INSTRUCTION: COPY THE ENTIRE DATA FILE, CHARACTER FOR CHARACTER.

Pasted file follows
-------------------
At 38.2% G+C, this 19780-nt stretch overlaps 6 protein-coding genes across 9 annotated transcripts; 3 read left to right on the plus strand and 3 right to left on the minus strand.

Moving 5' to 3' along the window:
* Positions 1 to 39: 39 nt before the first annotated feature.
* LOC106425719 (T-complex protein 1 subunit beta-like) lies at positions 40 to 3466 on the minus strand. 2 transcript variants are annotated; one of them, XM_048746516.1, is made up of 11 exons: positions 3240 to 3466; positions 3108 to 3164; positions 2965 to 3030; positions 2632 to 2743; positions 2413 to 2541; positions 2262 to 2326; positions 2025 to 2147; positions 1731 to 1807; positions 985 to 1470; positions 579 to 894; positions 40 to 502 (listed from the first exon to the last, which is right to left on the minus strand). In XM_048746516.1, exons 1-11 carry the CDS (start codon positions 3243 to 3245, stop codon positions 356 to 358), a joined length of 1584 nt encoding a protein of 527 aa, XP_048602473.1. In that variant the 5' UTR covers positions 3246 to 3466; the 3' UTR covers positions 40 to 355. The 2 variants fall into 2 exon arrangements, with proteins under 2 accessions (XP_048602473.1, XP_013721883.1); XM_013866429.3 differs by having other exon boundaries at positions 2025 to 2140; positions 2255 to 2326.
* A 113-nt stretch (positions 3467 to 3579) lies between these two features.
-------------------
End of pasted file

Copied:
At 38.2% G+C, this 19780-nt stretch overlaps 6 protein-coding genes across 9 annotated transcripts; 3 read left to right on the plus strand and 3 right to left on the minus strand.

Moving 5' to 3' along the window:
* Positions 1 to 39: 39 nt before the first annotated feature.
* LOC106425719 (T-complex protein 1 subunit beta-like) lies at positions 40 to 3466 on the minus strand. 2 transcript variants are annotated; one of them, XM_048746516.1, is made up of 11 exons: positions 3240 to 3466; positions 3108 to 3164; positions 2965 to 3030; positions 2632 to 2743; positions 2413 to 2541; positions 2262 to 2326; positions 2025 to 2147; positions 1731 to 1807; positions 985 to 1470; positions 579 to 894; positions 40 to 502 (listed from the first exon to the last, which is right to left on the minus strand). In XM_048746516.1, exons 1-11 carry the CDS (start codon positions 3243 to 3245, stop codon positions 356 to 358), a joined length of 1584 nt encoding a protein of 527 aa, XP_048602473.1. In that variant the 5' UTR covers positions 3246 to 3466; the 3' UTR covers positions 40 to 355. The 2 variants fall into 2 exon arrangements, with proteins under 2 accessions (XP_048602473.1, XP_013721883.1); XM_013866429.3 differs by having other exon boundaries at positions 2025 to 2140; positions 2255 to 2326.
* A 113-nt stretch (positions 3467 to 3579) lies between these two features.